The author of Matthew wrote for a community of Greek-speaking Jewish Christians located probably in Syria (Antioch, the largest city in Roman Syria and the third-largest in the empire, is often mentioned). Unlike Mark, he never bothers to explain Jewish customs, since his intended audience was a Jewish one; unlike Luke, who traces Jesus' ancestry back to Adam, father of the human race, he traces it only to Abraham, father of the Jews; of his three presumed sources only "M", the material from his own community, refers to a "church" (ecclesia), an organised group with rules for keeping order; and the content of "M" suggests that this community was strict in keeping the Jewish law, holding that they must exceed the scribes and the Pharisees in "righteousness" (adherence to Jewish law). Writing from within a Jewish-Christian community growing increasingly distant from other Jews and becoming increasingly Gentile in its membership and outlook, Matthew put down in his gospel his vision "of an assembly or church in which both Jew and Gentile would flourish together".

pandabear
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Re: Was Jesus Tribal? Matthew 21-28

Post by pandabear » September 6th, 2016, 2:30 am

Winston wrote: But logically, the earliest versions like the KJV should be the most accurate.
Nope

http://courses.missouristate.edu/markgi ... 102/bt.htm
...Best Choice for Serious Bible Study:

The New Revised Standard Version (NRSV). The NRSV is an extremely accurate translation, faithful to the earliest and best manuscripts of the Hebrew Bible/Old Testament (HB/OT) and the Greek New Testament (NT). It is fairly literal and is the translation most often quoted by a wide variety of biblical scholars (Evangelicals, Catholics, Mainline Protestants, Jews, secular historians, etc.) in the top academic publications. It uses gender inclusive language where the grammar and/or context supports it. If you want it in a Study Bible edition, the best choices are The HarperCollins Study Bible (2d ed.) or The New Oxford Annotated Bible (3d ed.). Both try to present the best of historical-critical biblical scholarship in an objective way. The more concise and economical Access Bible from Oxford is also a good academic Study Bible....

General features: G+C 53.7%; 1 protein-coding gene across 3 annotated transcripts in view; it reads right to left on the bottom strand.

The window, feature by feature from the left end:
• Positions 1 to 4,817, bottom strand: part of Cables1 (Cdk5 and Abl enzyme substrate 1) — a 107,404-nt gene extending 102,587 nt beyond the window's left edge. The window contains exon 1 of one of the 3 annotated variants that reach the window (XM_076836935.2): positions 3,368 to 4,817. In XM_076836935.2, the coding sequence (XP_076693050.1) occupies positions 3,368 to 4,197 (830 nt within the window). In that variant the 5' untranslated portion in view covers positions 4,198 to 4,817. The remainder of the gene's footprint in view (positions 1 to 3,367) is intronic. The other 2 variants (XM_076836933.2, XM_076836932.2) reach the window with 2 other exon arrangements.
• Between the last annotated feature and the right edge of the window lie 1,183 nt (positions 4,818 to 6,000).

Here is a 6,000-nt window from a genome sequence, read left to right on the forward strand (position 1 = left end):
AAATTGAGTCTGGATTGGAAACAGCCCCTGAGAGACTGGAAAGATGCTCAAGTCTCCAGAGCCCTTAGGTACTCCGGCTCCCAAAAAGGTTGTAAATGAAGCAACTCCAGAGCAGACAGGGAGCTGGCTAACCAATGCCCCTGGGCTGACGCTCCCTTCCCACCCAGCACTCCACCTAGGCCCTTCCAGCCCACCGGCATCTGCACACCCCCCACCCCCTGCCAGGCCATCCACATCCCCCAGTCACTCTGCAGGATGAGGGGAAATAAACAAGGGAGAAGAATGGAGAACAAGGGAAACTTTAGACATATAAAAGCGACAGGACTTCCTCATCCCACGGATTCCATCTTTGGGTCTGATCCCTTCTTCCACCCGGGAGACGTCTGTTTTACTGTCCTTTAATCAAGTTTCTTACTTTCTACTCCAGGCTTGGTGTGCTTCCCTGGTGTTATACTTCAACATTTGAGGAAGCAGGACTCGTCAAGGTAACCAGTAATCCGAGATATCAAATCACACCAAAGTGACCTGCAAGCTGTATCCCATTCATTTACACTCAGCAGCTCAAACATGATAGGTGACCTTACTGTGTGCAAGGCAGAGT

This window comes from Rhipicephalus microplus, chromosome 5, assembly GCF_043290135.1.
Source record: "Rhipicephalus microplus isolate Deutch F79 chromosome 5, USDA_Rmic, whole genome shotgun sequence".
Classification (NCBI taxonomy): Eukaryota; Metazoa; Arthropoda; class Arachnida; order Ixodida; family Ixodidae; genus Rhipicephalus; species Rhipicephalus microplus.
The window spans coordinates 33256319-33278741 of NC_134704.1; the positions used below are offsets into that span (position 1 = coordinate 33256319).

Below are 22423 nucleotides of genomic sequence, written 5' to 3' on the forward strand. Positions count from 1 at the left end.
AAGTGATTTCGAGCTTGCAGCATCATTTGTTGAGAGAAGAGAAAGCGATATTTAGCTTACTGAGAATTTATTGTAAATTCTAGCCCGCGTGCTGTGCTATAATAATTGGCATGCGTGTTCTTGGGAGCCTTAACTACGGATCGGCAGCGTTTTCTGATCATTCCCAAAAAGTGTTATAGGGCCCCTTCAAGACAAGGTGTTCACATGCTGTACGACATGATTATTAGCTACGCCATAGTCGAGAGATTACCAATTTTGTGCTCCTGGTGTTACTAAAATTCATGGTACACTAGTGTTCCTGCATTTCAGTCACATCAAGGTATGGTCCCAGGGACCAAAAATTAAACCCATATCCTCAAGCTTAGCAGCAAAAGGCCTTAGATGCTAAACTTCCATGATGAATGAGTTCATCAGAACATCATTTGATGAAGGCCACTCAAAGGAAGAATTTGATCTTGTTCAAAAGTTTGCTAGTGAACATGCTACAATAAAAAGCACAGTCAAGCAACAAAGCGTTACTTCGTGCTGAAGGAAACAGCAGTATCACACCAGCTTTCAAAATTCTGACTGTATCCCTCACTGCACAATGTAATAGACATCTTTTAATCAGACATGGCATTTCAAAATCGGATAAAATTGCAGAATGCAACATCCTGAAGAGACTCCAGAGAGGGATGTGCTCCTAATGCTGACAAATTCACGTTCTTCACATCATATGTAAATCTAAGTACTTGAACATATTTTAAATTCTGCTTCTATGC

Unacceptable for Serious Bible Study:

The following translations have serious shortcomings of various sorts:

1) The King James Version (KJV) or The New King James Version (NKJV). The KJV was a great literal translation in its day, but that day was the 17th century! Many earlier and more accurate biblical manuscripts were discovered afterwards and most modern translations—including those produced by very conservative Christians—are based on them. The NKJV updates some of the 17th century language, and I like its literalness, but most of the time it relies on the same late and less accurate manuscripts that were available to the KJV translators in the 17th century....

2) The New International Version (NIV)....

3) Today's New International Version (TNIV)....

4) All mainly "dynamic/functional equivalency" versions...